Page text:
If the omniscient thought process resembles the workings of the finite mind, then we run into the either-or problem. But omniscience demands some scale of mind equivalent to the whole of everything. The idea of sequence—first this, then that—in an infinite mind is a difficult proposition, since that infinity demands the whole of time.

    For the finite mind moving sequentially through time, free will is free will.

    For the omniscient and omnipotent entity, the whole of everything looks somewhat deterministic. Combine Schröedinger with monotheism: Whatever a free-will choice equals in mundane dimensions, the waveform collapses and the possibilities resolve into an outcome; from the perspective, as such, of the infinite mind, that outcome is not right or wrong in the context of whether a person lived or died. That is, it's not right or wrong as we might argue over right and wrong. Rather, the outcome is what it is, and therefore, it is good. It is, in the end, the only outcome that could be, given the factors contributing to its resolution.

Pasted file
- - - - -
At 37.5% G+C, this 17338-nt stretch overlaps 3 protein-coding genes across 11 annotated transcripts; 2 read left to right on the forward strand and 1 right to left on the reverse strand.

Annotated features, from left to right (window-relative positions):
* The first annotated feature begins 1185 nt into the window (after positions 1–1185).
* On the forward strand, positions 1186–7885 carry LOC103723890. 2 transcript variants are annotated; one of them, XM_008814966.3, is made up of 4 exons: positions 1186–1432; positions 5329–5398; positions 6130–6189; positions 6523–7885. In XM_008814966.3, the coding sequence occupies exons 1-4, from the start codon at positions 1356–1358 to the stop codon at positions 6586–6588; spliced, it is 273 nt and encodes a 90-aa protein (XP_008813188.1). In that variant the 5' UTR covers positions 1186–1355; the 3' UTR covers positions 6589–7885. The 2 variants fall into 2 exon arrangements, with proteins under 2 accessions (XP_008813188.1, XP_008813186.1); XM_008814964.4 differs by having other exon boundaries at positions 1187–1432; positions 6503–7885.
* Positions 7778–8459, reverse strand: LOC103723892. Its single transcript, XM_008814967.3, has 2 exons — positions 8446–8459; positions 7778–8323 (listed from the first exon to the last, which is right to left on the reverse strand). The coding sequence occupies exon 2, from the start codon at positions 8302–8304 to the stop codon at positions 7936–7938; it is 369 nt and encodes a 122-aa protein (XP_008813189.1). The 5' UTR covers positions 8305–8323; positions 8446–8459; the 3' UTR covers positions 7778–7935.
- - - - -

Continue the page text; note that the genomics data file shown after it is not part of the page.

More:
Even those who reject God tend to anthropomorphize Its attributes. Omniscience itself simply cannot resemble our own thought processes. Your proposition—"If you already know everything that is going to happen, meaning that everything is predetermined, you are powerless to change anything.—erroneously presumes sequence of thought, event, and action. The infinite mind necessarily exists outside of time, and if we want to get really technical with the metaphysics, we might look to Crowley and his explanation of the Naples arrangement, change requires time.

    The conflict between omniscience and omnipotence you describe exists because the concepts are inventions of finite minds.